Cables & interconnect

A well-constructed quality cable is a subtle and remarkable piece of technology.

After all, it has to perform a very difficult task. Put simply, a cable’s job is to carry and deliver delicate and highly complex signals from point to point in an entertainment system. It must do this without altering or degrading the signal in any noticeable way. Therefore the quality and efficiency of your cables, or their Signal Circulation, will determine the ultimate performance of your equipment. When you choose your cables you should remember that they are the life line between your equipment and you should always choose cables to match or exceed the quality of your equipment.

The Future is Fibre Optic Cable


Think of a fibre cable in terms of very long cardboard roll (from the inside roll of paper towel) that is coated with a mirror on the inside. If you shine a flashlight in one end you can see light come out at the far end – even if it’s been bent around a corner.

Fibre optic cables benefit over traditional Cat.x copper cables in the following;
• SPEED: Fibre optic networks operate at high speeds
• BANDWIDTH: large carrying capacity – up into the 10’s of gigabits per second.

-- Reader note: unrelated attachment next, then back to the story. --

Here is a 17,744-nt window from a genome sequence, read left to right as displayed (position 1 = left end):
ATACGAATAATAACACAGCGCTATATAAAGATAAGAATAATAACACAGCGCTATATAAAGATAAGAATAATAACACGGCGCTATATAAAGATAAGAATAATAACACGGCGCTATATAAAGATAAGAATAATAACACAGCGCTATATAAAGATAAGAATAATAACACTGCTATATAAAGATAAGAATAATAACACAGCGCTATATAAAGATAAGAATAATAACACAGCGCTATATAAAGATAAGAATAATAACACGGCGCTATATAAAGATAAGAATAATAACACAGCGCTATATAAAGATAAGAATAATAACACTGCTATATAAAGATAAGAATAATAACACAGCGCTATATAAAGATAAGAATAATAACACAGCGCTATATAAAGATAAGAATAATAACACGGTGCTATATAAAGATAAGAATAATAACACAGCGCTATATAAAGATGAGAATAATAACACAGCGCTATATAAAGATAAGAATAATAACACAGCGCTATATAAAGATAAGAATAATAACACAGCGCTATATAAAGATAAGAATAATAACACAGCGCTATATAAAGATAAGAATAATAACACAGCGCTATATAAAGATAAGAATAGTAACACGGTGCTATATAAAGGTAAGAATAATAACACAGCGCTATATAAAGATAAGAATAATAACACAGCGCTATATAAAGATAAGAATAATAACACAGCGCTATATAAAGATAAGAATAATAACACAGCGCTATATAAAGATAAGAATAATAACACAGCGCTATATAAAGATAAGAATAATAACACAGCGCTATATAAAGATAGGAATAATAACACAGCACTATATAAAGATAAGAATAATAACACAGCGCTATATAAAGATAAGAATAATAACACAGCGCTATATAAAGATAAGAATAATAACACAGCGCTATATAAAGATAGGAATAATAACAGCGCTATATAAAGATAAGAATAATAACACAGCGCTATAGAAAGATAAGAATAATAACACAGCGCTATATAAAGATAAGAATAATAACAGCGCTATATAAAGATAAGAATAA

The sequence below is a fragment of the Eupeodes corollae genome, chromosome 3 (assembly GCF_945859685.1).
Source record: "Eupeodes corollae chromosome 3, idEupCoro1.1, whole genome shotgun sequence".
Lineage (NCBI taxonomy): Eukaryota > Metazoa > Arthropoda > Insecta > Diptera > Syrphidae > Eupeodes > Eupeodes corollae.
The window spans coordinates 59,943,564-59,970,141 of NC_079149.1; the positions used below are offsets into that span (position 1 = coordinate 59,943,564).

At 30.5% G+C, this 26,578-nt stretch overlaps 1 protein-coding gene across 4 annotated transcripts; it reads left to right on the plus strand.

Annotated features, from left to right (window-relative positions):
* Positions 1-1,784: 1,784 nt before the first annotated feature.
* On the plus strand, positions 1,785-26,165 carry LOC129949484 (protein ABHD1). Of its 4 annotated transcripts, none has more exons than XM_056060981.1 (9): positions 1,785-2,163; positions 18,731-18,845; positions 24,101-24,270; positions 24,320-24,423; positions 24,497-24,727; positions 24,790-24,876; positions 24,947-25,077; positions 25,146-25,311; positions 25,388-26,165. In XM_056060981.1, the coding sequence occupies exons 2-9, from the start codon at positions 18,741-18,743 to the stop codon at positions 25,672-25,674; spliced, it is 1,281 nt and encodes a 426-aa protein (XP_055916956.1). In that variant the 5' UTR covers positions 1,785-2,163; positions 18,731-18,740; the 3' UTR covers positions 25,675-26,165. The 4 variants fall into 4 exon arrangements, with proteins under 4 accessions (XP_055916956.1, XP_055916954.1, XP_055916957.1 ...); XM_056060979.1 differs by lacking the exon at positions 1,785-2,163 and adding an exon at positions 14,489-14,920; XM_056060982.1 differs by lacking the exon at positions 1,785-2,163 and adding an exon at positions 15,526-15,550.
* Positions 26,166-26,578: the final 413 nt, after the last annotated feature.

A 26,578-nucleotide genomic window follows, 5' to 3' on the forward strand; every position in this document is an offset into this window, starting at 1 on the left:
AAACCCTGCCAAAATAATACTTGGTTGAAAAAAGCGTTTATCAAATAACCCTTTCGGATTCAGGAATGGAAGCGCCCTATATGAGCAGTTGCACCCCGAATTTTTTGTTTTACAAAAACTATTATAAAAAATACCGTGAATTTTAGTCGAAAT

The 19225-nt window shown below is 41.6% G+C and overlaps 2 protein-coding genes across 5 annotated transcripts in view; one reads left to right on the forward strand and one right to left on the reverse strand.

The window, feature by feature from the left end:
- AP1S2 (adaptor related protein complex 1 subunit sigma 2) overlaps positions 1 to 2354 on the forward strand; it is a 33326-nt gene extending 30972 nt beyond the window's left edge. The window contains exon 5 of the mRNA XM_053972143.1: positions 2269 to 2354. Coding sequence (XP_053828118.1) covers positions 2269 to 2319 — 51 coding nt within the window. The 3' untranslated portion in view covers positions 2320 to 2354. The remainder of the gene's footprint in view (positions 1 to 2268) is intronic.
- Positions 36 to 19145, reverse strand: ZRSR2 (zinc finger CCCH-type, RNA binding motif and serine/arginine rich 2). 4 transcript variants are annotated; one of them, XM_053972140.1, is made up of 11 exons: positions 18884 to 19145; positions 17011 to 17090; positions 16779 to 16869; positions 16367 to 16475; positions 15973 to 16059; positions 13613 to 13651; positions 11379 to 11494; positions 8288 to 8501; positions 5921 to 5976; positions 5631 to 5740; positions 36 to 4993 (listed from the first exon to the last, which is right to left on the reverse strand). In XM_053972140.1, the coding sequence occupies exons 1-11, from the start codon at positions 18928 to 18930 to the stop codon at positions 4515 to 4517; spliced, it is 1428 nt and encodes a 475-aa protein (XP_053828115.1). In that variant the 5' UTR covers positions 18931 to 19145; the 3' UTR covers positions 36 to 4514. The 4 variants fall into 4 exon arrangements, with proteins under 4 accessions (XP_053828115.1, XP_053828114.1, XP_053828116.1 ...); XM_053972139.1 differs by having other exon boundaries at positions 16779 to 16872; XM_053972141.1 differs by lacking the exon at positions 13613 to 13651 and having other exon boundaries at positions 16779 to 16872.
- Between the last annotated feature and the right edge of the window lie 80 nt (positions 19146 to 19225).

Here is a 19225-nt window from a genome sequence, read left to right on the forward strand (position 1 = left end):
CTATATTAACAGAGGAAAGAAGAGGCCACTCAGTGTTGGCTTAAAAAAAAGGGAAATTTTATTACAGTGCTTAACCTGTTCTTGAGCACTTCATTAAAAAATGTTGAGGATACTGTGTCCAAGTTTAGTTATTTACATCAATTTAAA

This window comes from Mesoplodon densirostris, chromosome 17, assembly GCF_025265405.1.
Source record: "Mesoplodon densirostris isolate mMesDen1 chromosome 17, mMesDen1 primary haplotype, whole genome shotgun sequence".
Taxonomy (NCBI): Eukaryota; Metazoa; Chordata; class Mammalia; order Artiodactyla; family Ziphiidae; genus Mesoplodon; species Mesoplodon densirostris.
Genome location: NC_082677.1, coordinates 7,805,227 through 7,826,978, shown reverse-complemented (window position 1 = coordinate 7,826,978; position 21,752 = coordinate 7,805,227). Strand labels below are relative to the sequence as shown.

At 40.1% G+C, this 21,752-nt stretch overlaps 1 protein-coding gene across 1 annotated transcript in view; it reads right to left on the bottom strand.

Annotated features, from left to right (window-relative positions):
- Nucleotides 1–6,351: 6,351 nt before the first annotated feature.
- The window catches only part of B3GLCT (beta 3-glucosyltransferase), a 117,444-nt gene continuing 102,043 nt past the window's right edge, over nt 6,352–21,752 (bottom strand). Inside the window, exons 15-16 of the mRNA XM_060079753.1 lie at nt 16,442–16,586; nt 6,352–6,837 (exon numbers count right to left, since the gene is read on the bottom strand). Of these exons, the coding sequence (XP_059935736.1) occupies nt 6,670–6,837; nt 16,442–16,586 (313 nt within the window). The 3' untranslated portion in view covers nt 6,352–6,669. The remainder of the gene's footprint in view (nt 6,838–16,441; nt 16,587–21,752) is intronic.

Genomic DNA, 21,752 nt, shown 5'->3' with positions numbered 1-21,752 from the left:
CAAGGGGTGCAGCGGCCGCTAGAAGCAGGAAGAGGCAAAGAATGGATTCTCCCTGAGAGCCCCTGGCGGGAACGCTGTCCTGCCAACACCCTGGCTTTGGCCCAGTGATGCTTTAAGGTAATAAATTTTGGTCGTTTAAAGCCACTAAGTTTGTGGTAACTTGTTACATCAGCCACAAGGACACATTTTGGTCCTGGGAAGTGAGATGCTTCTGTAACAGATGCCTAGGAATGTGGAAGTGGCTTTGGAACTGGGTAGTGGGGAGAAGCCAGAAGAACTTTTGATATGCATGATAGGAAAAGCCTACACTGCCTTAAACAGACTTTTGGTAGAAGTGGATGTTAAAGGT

• DISTANCE: Signals can be transmitted further without needing to be strengthened.
• RESISTANCE: Greater resistance to EMI, created by nearby cables or other sources.
• MAINTENANCE: Fibre optic cables costs much less to maintain.

In recent years it has become apparent that fibre-optics are steadily replacing copper wire as an appropriate means of communication signal transmission. They span the long distances between local phone systems as well as providing the backbone for many data network systems. Other system users include cable television services, university campuses, office buildings, industrial plants, and electricity utility companies.

Functionally a fibre-optic system is similar to the copper wire system that fibre-optics is replacing. The difference is that fibre-optics use light pulses to transmit information down fibre lines instead of using electronic pulses to transmit information down copper lines.